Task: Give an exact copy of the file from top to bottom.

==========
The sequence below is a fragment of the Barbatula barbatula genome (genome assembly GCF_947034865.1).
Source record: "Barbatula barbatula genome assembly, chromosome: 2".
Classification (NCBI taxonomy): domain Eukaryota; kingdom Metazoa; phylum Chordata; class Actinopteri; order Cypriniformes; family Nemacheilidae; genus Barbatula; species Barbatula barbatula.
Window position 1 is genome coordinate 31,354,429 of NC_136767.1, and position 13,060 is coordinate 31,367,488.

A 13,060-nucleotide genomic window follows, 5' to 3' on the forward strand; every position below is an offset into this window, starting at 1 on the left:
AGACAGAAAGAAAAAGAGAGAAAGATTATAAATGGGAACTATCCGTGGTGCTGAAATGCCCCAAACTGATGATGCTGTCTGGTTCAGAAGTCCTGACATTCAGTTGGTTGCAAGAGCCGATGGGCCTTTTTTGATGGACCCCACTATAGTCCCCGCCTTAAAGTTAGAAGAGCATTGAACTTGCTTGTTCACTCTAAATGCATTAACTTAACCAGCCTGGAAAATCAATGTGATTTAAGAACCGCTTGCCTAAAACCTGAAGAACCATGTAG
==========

The sequence below is a fragment of the Barbatula barbatula genome (genome assembly GCF_947034865.1).
Source record: "Barbatula barbatula genome assembly, chromosome: 2".
Classification (NCBI taxonomy): domain Eukaryota; kingdom Metazoa; phylum Chordata; class Actinopteri; order Cypriniformes; family Nemacheilidae; genus Barbatula; species Barbatula barbatula.
Window position 1 is genome coordinate 31,354,429 of NC_136767.1, and position 13,060 is coordinate 31,367,488.

A 13,060-nucleotide genomic window follows, 5' to 3' on the forward strand; every position below is an offset into this window, starting at 1 on the left:
AGACAGAAAGAAAAAGAGAGAAAGATTATAAATGGGAACTATCCGTGGTGCTGAAATGCCCCAAACTGATGATGCTGTCTGGTTCAGAAGTCCTGACATTCAGTTGGTTGCAAGAGCCGATGGGCCTTTTTTGATGGACCCCACTATAGTCCCCGCCTTAAAGTTAGAAGAGCATTGAACTTGCTTGTTCACTCTAAATGCATTAACTTAACCAGCCTGGAAAATCAATGTGATTTAAGAACCGCTTGCCTAAAACCTGAAGAACCATGTAG